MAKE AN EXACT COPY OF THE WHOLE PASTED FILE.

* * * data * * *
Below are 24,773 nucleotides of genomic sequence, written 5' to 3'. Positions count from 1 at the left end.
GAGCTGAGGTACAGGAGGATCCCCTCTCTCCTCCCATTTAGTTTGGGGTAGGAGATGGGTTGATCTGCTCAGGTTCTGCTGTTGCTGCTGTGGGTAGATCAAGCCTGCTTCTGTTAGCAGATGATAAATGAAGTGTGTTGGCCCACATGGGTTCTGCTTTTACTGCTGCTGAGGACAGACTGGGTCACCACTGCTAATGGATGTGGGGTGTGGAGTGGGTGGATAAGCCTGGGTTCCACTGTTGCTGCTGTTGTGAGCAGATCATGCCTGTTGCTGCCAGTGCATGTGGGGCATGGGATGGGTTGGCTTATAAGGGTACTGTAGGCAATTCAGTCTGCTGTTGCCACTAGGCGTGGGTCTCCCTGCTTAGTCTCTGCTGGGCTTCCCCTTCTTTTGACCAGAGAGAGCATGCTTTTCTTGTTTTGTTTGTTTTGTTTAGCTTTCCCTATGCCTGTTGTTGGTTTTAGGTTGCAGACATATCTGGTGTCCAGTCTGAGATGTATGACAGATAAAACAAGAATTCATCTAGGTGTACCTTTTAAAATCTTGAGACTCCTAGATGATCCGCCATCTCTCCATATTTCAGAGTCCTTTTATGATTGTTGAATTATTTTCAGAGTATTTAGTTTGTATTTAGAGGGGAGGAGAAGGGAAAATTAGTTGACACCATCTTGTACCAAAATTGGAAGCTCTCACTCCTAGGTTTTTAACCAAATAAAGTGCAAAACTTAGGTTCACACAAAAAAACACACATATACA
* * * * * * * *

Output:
Below are 24,773 nucleotides of genomic sequence, written 5' to 3'. Positions count from 1 at the left end.
GAGCTGAGGTACAGGAGGATCCCCTCTCTCCTCCCATTTAGTTTGGGGTAGGAGATGGGTTGATCTGCTCAGGTTCTGCTGTTGCTGCTGTGGGTAGATCAAGCCTGCTTCTGTTAGCAGATGATAAATGAAGTGTGTTGGCCCACATGGGTTCTGCTTTTACTGCTGCTGAGGACAGACTGGGTCACCACTGCTAATGGATGTGGGGTGTGGAGTGGGTGGATAAGCCTGGGTTCCACTGTTGCTGCTGTTGTGAGCAGATCATGCCTGTTGCTGCCAGTGCATGTGGGGCATGGGATGGGTTGGCTTATAAGGGTACTGTAGGCAATTCAGTCTGCTGTTGCCACTAGGCGTGGGTCTCCCTGCTTAGTCTCTGCTGGGCTTCCCCTTCTTTTGACCAGAGAGAGCATGCTTTTCTTGTTTTGTTTGTTTTGTTTAGCTTTCCCTATGCCTGTTGTTGGTTTTAGGTTGCAGACATATCTGGTGTCCAGTCTGAGATGTATGACAGATAAAACAAGAATTCATCTAGGTGTACCTTTTAAAATCTTGAGACTCCTAGATGATCCGCCATCTCTCCATATTTCAGAGTCCTTTTATGATTGTTGAATTATTTTCAGAGTATTTAGTTTGTATTTAGAGGGGAGGAGAAGGGAAAATTAGTTGACACCATCTTGTACCAAAATTGGAAGCTCTCACTCCTAGGTTTTTAACCAAATAAAGTGCAAAACTTAGGTTCACACAAAAAAACACACATATACA